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MARK AUSTIN THOMAS: Later this morning we’ll get the U.S. trade deficit numbers. The deficit is the difference between what we buy from other countries and what we sell them. Analysts think the gap hit around $65 billion in July. Marketplace’s Amy Scott says the deficit numbers could put pressure on China to make some changes.
AMY SCOTT: While the U.S. continues to run multi-billion dollar trade deficits, China just reported a new record surplus. Last month China exported nearly $19 billion more in goods than it imported.
U.S. Treasury Secretary Henry Paulsen makes his first official visit to Beijing next week. Some expect him to urge China to raise the value of its currency.
That would make Chinese goods more expensive and perhaps level out the trade imbalance. But C. Fred Bergsten with the Institute for International Economics expects China will eventually come to that conclusion on its own.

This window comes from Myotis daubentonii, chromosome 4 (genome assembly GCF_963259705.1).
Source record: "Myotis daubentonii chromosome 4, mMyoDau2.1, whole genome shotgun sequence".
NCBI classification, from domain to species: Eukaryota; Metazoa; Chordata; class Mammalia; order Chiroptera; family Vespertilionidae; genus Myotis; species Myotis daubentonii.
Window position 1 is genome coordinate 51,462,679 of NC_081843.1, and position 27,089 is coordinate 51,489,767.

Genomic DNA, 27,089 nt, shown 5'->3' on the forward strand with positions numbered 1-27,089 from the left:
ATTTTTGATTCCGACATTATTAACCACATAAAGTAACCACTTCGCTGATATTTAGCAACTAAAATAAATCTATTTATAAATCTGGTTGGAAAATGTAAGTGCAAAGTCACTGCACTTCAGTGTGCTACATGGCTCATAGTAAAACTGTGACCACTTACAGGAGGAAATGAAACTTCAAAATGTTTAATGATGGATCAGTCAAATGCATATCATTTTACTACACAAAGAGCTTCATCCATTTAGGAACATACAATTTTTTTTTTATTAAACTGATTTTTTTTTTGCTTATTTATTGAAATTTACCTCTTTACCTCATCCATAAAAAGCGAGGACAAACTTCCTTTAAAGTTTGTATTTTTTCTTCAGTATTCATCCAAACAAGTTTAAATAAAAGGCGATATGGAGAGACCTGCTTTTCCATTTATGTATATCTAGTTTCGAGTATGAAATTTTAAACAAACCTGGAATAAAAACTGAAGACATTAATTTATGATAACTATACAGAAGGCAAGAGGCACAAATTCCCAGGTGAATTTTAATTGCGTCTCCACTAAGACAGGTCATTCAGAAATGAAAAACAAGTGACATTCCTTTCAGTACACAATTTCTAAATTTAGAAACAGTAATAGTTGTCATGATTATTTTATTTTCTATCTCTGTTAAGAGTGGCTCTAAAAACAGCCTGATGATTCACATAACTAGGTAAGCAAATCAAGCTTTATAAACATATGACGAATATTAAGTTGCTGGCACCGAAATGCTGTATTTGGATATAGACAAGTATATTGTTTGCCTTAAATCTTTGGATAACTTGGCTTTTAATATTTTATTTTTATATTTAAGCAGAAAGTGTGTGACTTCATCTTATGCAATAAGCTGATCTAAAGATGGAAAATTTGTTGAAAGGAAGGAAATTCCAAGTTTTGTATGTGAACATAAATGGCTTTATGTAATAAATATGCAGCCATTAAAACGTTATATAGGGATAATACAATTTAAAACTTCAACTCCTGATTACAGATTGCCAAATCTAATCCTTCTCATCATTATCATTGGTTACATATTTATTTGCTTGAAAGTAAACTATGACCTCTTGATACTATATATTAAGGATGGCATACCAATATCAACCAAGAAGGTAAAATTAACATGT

C FRED BERGSTEN: As the Chinese see their growth rate exceeding even their own desires, I think there’s an overwhelming case in purely internal Chinese terms for a substantial revaluation of the currency.
It may be a while. Last week China’s finance minister blamed globalization and other countries’ policies for its trade surplus, not its cheap currency.
In New York, I’m Amy Scott for Marketplace.
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